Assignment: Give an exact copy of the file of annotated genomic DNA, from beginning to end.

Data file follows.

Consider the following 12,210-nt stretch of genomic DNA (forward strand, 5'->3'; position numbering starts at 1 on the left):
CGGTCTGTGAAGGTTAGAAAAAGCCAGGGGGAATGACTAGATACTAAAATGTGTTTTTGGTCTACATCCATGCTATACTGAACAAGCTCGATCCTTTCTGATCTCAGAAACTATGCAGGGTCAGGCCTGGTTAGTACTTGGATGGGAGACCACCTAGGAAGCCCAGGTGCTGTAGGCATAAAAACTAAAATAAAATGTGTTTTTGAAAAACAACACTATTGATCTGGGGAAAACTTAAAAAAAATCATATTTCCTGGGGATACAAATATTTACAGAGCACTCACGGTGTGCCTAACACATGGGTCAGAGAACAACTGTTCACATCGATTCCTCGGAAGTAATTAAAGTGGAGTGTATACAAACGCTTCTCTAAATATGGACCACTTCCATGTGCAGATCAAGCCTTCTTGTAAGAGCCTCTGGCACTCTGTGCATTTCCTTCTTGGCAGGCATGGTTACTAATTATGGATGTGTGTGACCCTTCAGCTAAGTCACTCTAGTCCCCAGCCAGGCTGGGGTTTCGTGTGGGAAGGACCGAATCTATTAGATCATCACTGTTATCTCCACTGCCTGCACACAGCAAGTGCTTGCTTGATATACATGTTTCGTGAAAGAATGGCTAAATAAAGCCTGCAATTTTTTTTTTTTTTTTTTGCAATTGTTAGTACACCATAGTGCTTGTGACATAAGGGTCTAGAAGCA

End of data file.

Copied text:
Consider the following 12,210-nt stretch of genomic DNA (forward strand, 5'->3'; position numbering starts at 1 on the left):
CGGTCTGTGAAGGTTAGAAAAAGCCAGGGGGAATGACTAGATACTAAAATGTGTTTTTGGTCTACATCCATGCTATACTGAACAAGCTCGATCCTTTCTGATCTCAGAAACTATGCAGGGTCAGGCCTGGTTAGTACTTGGATGGGAGACCACCTAGGAAGCCCAGGTGCTGTAGGCATAAAAACTAAAATAAAATGTGTTTTTGAAAAACAACACTATTGATCTGGGGAAAACTTAAAAAAAATCATATTTCCTGGGGATACAAATATTTACAGAGCACTCACGGTGTGCCTAACACATGGGTCAGAGAACAACTGTTCACATCGATTCCTCGGAAGTAATTAAAGTGGAGTGTATACAAACGCTTCTCTAAATATGGACCACTTCCATGTGCAGATCAAGCCTTCTTGTAAGAGCCTCTGGCACTCTGTGCATTTCCTTCTTGGCAGGCATGGTTACTAATTATGGATGTGTGTGACCCTTCAGCTAAGTCACTCTAGTCCCCAGCCAGGCTGGGGTTTCGTGTGGGAAGGACCGAATCTATTAGATCATCACTGTTATCTCCACTGCCTGCACACAGCAAGTGCTTGCTTGATATACATGTTTCGTGAAAGAATGGCTAAATAAAGCCTGCAATTTTTTTTTTTTTTTTTTGCAATTGTTAGTACACCATAGTGCTTGTGACATAAGGGTCTAGAAGCA